# What are the implications of XORing ciphertext with plaintext?

I was intrigued by this question: Does adding complexity mean a more secure cipher?
And it led me to wonder: What are the implications (if any) of XORing a ciphertext with the original plaintext message? So:

$$C=(E_k(m)\oplus m)$$

My first impression was: "That sounds like a bad idea.", but is it necessarily? Seems like something similar is being used for Propagating Cipher Block Chaining.

"In PCBC mode, each block of plaintext is XORed with both the previous plaintext block and the previous ciphertext block before being encrypted."

This is not a correct encryption scheme because it cannot be properly decrypted. Consider $$E_k$$ to be the one-time pad (OTP), the key being all zeroes. Then, for any message, you have:

$$C = E_{0^{|m|}}(m) \oplus m = (m \oplus 0^{|m|}) \oplus m = m \oplus m = 0^{|m|}$$

Or consider encrypting some random string $$r$$, then you have:

$$C = E_k(r) \oplus r$$

Which is basically the OTP. How would you expect to decrypt that?

The PCBC mode also does not output this construct as part of the ciphertext but feeds it as input to the block cipher encryption XORed with a plaintext block.

• You lost me. Why OTPs? I was really just thinking of generic block or stream ciphers. Why all zeroes? And what is that first equation? Ciphertext equals message XOR message equals 0 to the power of the length of the message? – voices May 14 '19 at 21:52
• Because encryption schemes are usually required to fulfill the correctness requirement that $Dec_k(Enc_k(m)) = m$. If distinct messages encrypt to zero-strings, this cannot hold. So your approach does not work in general, for example when $Enc_k$ is the encryption function of the OTP. The answer you linked already mentions this: "Xoring the message into the ciphertext removes the ability to decrypt the ciphertext." This is easy to see if you think of encrypting random messages. $0^{|m|}$ is the notation for a string of zeroes that is as long as the message $m$. – user69201 May 14 '19 at 22:16
• Is $D_k(E_k(m))=m$ the same as $m=E_k^{-1}(C)$? – voices May 14 '19 at 22:50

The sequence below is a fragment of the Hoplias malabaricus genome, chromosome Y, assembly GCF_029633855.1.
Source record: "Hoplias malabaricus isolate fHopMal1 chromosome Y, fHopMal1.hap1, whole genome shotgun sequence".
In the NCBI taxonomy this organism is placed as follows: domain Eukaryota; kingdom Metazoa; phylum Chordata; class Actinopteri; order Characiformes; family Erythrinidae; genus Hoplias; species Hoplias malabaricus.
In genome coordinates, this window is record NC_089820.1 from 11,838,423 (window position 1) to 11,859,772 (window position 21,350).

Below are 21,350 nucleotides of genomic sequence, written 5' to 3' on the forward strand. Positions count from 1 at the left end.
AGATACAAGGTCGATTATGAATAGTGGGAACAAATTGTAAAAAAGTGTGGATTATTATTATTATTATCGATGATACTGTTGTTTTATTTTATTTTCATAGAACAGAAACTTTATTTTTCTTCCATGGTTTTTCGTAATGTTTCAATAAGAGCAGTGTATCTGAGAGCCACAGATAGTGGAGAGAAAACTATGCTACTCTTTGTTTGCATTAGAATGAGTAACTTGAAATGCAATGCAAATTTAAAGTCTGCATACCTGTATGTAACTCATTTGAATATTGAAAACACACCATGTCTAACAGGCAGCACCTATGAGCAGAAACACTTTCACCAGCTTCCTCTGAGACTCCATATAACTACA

• Yes, because $C$ is $E_k(m)$ and the inverse of $E_k$ is of course decryption $D_k$ (presuming that $-1$ is the inverse op. of course). – Maarten Bodewes May 14 '19 at 23:40
• @user69201 Quick question about that notation: Wouldn't $0^{|m|}$ just $= 0$? Say the length of $m$ was $8$ bits – doesn't $0^8$ still $=0$? I just want to make sure I get it right before I try to repeat it. – voices May 15 '19 at 16:30

Initially, I thought one use-case could be hiding ciphertext in ciphertext, which requires a dummy key that will result in a dummy plaintext while the real key reveals the real plain text.

However, the answer to this specific question being asked uses the same "original message" with the same ciphertext that resulted from XOR'ing it with a private key, which would be the computation of the same private key by XOR'ing those two! This breach would be equal to reusing the private key on a new message (as XOR'ing two ciphertexts signed with the same key would also compute the private key. This type of XOR operation is akin to the one-time pad cipher, assuming no padding and all strings are of same length.

Here is an example using a random 31-bit binary string:

• plain text = 1001011110010111101001010000101
• private key = 1111011011010110110101101101111
• ciphertext = 0110000101000001011100111101010

(i.e. ciphertext is computed by plaintext $${\oplus}$$ private key

Test that answers the question being asked: ciphertext $${\oplus}$$ plain text = private key.

The associativity and commutativity of XOR is pretty interesting, among other qualities that can be seen here: https://en.wikipedia.org/wiki/Exclusive_or

Side note: One exercise I developed and found useful for exploring XOR is expanding the 1-bit truth table of XOR to 2-bits which will quadruple the combinations from 4 to 16, and then mapping all the possible combination pairs (inputs) into respective XOR operations, which will reveal that every ciphertext repeats n number of times, where n is equal to square root of the number of combinations which is the bit-length multiplied by 2 and raised to the power of 2 (i.e. in this case 2 bits, multiplied by 2, is 4, raised to the second power is 16, the square root of which is 4.

This fits with the notion that any arbitrary ciphertext computed will repeat exactly n number of times where n is equal to the square root of the message space multiplied by the keyspace. So from a range of 2^n possible messages, multiplied by 2^n possible keys, the square root of that sum is 2^n. (of which every one of them will have uniquely ordered inputs into the XOR function which result in the identical ciphertext output).